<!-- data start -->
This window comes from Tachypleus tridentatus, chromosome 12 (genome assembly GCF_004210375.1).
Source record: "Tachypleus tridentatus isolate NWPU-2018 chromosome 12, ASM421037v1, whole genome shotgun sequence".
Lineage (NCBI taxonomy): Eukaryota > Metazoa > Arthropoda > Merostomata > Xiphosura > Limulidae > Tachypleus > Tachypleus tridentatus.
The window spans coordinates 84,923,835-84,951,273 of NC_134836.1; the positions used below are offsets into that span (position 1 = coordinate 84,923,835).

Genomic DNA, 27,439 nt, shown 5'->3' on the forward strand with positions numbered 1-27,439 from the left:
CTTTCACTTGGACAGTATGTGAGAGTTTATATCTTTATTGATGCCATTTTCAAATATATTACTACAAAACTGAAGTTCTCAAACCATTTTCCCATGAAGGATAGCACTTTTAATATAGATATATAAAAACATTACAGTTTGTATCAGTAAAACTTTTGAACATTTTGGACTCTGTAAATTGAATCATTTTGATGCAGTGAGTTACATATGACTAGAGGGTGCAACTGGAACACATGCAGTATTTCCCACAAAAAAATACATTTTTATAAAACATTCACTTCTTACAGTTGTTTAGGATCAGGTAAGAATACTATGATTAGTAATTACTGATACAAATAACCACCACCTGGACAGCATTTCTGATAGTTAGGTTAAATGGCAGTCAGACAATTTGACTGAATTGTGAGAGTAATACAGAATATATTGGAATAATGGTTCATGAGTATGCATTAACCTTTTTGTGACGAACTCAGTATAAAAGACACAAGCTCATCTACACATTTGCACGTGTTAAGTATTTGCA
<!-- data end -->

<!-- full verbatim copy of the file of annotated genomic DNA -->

This window comes from Tachypleus tridentatus, chromosome 12 (genome assembly GCF_004210375.1).
Source record: "Tachypleus tridentatus isolate NWPU-2018 chromosome 12, ASM421037v1, whole genome shotgun sequence".
Lineage (NCBI taxonomy): Eukaryota > Metazoa > Arthropoda > Merostomata > Xiphosura > Limulidae > Tachypleus > Tachypleus tridentatus.
The window spans coordinates 84,923,835-84,951,273 of NC_134836.1; the positions used below are offsets into that span (position 1 = coordinate 84,923,835).

Genomic DNA, 27,439 nt, shown 5'->3' on the forward strand with positions numbered 1-27,439 from the left:
CTTTCACTTGGACAGTATGTGAGAGTTTATATCTTTATTGATGCCATTTTCAAATATATTACTACAAAACTGAAGTTCTCAAACCATTTTCCCATGAAGGATAGCACTTTTAATATAGATATATAAAAACATTACAGTTTGTATCAGTAAAACTTTTGAACATTTTGGACTCTGTAAATTGAATCATTTTGATGCAGTGAGTTACATATGACTAGAGGGTGCAACTGGAACACATGCAGTATTTCCCACAAAAAAATACATTTTTATAAAACATTCACTTCTTACAGTTGTTTAGGATCAGGTAAGAATACTATGATTAGTAATTACTGATACAAATAACCACCACCTGGACAGCATTTCTGATAGTTAGGTTAAATGGCAGTCAGACAATTTGACTGAATTGTGAGAGTAATACAGAATATATTGGAATAATGGTTCATGAGTATGCATTAACCTTTTTGTGACGAACTCAGTATAAAAGACACAAGCTCATCTACACATTTGCACGTGTTAAGTATTTGCA